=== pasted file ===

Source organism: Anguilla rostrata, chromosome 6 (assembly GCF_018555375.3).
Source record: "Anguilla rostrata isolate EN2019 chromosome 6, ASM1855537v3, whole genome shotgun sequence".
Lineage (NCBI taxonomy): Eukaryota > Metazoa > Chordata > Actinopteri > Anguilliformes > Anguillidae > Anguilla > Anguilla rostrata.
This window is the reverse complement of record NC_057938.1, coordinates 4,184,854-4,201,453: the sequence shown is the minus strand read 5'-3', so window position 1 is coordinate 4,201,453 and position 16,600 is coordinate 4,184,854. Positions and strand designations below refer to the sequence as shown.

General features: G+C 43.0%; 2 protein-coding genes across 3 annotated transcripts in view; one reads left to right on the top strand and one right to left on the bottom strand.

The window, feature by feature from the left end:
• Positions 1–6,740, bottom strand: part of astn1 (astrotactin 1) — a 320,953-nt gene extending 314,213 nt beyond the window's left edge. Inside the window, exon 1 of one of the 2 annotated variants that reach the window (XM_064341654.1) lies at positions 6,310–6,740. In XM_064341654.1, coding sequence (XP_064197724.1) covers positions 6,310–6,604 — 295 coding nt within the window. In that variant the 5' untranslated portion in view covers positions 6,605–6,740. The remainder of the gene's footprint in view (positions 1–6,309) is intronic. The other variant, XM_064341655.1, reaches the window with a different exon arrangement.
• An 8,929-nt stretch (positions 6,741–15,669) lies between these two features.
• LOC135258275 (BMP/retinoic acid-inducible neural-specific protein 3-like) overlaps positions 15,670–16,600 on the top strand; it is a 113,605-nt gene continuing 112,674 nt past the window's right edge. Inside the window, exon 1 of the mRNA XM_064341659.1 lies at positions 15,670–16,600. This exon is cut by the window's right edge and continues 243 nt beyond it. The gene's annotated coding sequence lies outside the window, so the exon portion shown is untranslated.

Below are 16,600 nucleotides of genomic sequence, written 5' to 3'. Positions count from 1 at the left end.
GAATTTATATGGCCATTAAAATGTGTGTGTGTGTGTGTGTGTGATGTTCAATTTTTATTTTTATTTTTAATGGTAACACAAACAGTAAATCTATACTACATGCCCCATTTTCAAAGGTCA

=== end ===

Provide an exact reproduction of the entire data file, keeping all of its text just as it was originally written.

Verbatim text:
Source organism: Anguilla rostrata, chromosome 6 (assembly GCF_018555375.3).
Source record: "Anguilla rostrata isolate EN2019 chromosome 6, ASM1855537v3, whole genome shotgun sequence".
Lineage (NCBI taxonomy): Eukaryota > Metazoa > Chordata > Actinopteri > Anguilliformes > Anguillidae > Anguilla > Anguilla rostrata.
This window is the reverse complement of record NC_057938.1, coordinates 4,184,854-4,201,453: the sequence shown is the minus strand read 5'-3', so window position 1 is coordinate 4,201,453 and position 16,600 is coordinate 4,184,854. Positions and strand designations below refer to the sequence as shown.

General features: G+C 43.0%; 2 protein-coding genes across 3 annotated transcripts in view; one reads left to right on the top strand and one right to left on the bottom strand.

The window, feature by feature from the left end:
• Positions 1–6,740, bottom strand: part of astn1 (astrotactin 1) — a 320,953-nt gene extending 314,213 nt beyond the window's left edge. Inside the window, exon 1 of one of the 2 annotated variants that reach the window (XM_064341654.1) lies at positions 6,310–6,740. In XM_064341654.1, coding sequence (XP_064197724.1) covers positions 6,310–6,604 — 295 coding nt within the window. In that variant the 5' untranslated portion in view covers positions 6,605–6,740. The remainder of the gene's footprint in view (positions 1–6,309) is intronic. The other variant, XM_064341655.1, reaches the window with a different exon arrangement.
• An 8,929-nt stretch (positions 6,741–15,669) lies between these two features.
• LOC135258275 (BMP/retinoic acid-inducible neural-specific protein 3-like) overlaps positions 15,670–16,600 on the top strand; it is a 113,605-nt gene continuing 112,674 nt past the window's right edge. Inside the window, exon 1 of the mRNA XM_064341659.1 lies at positions 15,670–16,600. This exon is cut by the window's right edge and continues 243 nt beyond it. The gene's annotated coding sequence lies outside the window, so the exon portion shown is untranslated.

Below are 16,600 nucleotides of genomic sequence, written 5' to 3'. Positions count from 1 at the left end.
GAATTTATATGGCCATTAAAATGTGTGTGTGTGTGTGTGTGTGATGTTCAATTTTTATTTTTATTTTTAATGGTAACACAAACAGTAAATCTATACTACATGCCCCATTTTCAAAGGTCA